Ozcan called Ziv Gross, strategic business development at Streamline Integration, the company that had outfitted a number of Dolby Atmos rooms on the Sony lot. “The process was way more intense than I thought it would be,” he says. “We were getting Dolby certification as well, and that was a whole other process. Since I was outfitting an existing space rather than building from the ground up, I had structural confines that I had to work in. I couldn’t just rip out a wall and build from scratch; we’re tenants here.”
He opted for JBL 7 Series monitors in a 7.1.4 configuration: 708s for LCR, 705s on the surrounds and overheads, and a 645C sub, all powered by Crown amplification and managed by a JBL Intonato unit. The overheads are soffit-mounted in the ceiling to comply with Dolby’s height requirements for Atmos home entertainment rooms.
Traditional acoustic treatment was out of the question, so Ozcan called on Delta H Design Inc. (DHDI) for a couple of solutions. “Doing traditional acoustics would have been tough—even regular panels—because of the size of the room and trying to fit seven speakers all around, plus the tops,” he says.
In January, DHDI founder Hanson Hsu let Ozcan demo his ZR Cloak product, which covers all but the front face of a speaker to eradicate 80% of first order reflections, according to the company. “It’s crazy how everything becomes more clear and how the low end tightens up with those on,” says Ozcan. His LCR speakers are now wrapped in ZR Cloaks, while the studio walls and ceiling are treated with DHDI’s ZR MicroTwin acoustic products.
A six-core Mac Pro is dedicated to the Dolby Atmos RMU. A 12-core Mac Pro hosts a Pro Tools dual HDX system with an eight-core Universal Audio Satellite as well as Nuendo. An Avid S1 and a Dock, with Avid Control running on tablet displays, control the setup.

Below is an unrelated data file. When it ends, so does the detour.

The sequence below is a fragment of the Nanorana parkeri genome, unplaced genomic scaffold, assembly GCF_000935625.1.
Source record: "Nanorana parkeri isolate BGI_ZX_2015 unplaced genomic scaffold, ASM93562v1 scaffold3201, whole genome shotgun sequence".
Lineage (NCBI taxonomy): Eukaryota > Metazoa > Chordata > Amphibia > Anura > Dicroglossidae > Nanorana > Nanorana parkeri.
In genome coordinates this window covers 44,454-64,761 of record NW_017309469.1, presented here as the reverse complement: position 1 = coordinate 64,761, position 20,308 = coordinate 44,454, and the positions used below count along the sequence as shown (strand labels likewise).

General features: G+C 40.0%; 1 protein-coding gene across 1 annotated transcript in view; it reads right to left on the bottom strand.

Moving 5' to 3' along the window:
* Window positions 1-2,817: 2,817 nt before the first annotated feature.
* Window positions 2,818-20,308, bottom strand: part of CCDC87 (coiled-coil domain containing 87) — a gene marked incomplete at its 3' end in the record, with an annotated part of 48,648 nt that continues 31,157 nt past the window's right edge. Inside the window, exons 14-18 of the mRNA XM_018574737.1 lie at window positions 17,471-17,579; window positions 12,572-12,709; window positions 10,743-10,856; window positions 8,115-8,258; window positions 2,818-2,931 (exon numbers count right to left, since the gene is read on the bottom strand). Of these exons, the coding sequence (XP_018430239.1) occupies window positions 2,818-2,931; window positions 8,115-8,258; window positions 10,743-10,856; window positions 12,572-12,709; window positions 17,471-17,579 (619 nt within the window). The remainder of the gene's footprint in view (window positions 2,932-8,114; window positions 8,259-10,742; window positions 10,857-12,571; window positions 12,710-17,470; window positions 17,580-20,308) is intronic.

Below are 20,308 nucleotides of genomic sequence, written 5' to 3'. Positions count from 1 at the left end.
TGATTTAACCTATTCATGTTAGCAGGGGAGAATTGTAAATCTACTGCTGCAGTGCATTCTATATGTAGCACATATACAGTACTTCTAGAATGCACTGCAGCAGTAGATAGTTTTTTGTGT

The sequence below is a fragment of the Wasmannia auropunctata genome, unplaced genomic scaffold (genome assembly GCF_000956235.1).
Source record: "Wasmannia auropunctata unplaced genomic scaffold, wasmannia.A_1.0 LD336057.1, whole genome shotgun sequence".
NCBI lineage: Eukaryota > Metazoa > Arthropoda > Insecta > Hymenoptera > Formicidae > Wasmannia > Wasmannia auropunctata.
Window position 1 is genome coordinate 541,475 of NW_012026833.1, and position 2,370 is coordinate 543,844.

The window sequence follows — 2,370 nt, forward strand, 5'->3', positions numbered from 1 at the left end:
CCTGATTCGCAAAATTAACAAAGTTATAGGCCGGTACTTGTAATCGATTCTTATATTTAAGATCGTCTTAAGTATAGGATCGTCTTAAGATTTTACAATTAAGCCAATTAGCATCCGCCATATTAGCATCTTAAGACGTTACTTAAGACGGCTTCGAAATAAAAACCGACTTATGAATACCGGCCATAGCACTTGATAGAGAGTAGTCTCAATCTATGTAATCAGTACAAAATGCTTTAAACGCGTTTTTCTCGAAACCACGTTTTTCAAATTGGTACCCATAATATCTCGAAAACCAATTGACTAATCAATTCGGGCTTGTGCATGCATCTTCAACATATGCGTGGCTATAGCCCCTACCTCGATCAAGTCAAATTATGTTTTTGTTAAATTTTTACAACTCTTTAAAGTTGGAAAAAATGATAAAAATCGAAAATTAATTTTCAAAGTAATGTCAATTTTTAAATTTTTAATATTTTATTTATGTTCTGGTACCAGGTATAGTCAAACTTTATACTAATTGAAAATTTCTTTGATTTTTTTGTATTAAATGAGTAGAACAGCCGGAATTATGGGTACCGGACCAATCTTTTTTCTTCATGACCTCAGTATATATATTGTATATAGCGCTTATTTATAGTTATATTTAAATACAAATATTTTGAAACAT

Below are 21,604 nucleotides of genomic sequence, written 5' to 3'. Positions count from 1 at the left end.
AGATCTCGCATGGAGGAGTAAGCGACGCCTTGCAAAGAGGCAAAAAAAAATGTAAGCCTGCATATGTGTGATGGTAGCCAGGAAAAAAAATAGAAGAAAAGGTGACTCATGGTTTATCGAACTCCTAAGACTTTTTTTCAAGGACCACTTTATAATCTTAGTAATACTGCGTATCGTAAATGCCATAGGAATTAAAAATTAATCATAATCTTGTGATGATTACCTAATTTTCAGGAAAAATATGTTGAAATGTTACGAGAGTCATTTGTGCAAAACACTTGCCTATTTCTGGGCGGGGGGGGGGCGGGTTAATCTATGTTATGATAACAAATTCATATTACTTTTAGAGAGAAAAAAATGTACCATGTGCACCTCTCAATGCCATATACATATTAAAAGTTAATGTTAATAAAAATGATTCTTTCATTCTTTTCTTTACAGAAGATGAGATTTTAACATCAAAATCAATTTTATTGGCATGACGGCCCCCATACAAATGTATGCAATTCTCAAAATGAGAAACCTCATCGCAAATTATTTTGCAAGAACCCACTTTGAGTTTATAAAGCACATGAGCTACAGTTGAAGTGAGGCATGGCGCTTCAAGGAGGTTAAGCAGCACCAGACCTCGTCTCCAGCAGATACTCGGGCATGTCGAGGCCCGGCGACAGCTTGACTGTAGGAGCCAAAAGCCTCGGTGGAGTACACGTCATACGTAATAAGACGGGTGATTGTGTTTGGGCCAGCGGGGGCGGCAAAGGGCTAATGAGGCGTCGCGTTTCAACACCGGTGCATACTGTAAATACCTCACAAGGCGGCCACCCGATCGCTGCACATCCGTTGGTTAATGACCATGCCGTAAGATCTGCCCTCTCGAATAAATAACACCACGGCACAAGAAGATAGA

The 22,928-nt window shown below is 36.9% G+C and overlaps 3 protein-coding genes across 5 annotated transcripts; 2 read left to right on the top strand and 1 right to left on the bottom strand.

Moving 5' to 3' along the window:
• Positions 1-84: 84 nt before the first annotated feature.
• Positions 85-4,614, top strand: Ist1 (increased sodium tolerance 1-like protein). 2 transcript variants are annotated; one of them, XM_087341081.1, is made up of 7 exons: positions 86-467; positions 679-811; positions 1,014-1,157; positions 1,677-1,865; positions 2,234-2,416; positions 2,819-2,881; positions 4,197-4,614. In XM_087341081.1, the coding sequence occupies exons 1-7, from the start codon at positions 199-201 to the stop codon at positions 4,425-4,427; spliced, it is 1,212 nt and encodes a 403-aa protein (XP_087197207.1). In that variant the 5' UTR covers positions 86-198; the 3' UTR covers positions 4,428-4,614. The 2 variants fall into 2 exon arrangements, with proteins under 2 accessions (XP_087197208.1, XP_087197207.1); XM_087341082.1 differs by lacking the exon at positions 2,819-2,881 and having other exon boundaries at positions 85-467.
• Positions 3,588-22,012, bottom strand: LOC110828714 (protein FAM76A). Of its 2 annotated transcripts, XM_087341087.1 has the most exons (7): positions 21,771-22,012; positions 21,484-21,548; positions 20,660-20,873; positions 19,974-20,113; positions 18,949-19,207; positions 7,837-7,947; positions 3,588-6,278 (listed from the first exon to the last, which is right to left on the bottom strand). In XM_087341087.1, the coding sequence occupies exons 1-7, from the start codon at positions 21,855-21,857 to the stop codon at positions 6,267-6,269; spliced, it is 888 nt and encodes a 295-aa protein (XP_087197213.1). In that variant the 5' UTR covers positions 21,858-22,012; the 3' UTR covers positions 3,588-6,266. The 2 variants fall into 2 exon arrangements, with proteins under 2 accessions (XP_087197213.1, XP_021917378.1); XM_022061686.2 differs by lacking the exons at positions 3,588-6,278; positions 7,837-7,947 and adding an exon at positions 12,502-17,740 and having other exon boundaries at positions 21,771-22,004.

Four Focusrite RedNet HD32Rs manage the 128 Dante channels in and out of the RMU. Ozcan additionally has a RedNet 16R to interface with local analog gear. “I also have a RedNet X2P interface. This room is hooked up to the booth downstairs, so if I need to do an ADR session, it’s easy, and on the network.”
The idea was for the room to be multi-purpose, he says: “I want to be doing mixes, but I also compose and I produce records, so I want it to be a music production room as well.” To that end, the room also features a Native Instruments Komplete Kontrol S88 keyboard, an NI Machine and Ozcan’s guitars, plus a bunch of plug-ins from UAD, iZotope, FabFilter and Soundtoys.
There are Atmos rooms in Hollywood, at Capitol, Sony, Formosa and elsewhere, he says. “But there aren’t a lot of mid-level studios investing in it, because it’s still an expensive venture. I’m interested in doing current music in Atmos. Right now, you can only listen [to Atmos music] on Amazon and Tidal. We need Spotify to implement Atmos so that the majority of independent artists can also be interested in doing this.”
The Record House • www.the-record-house.com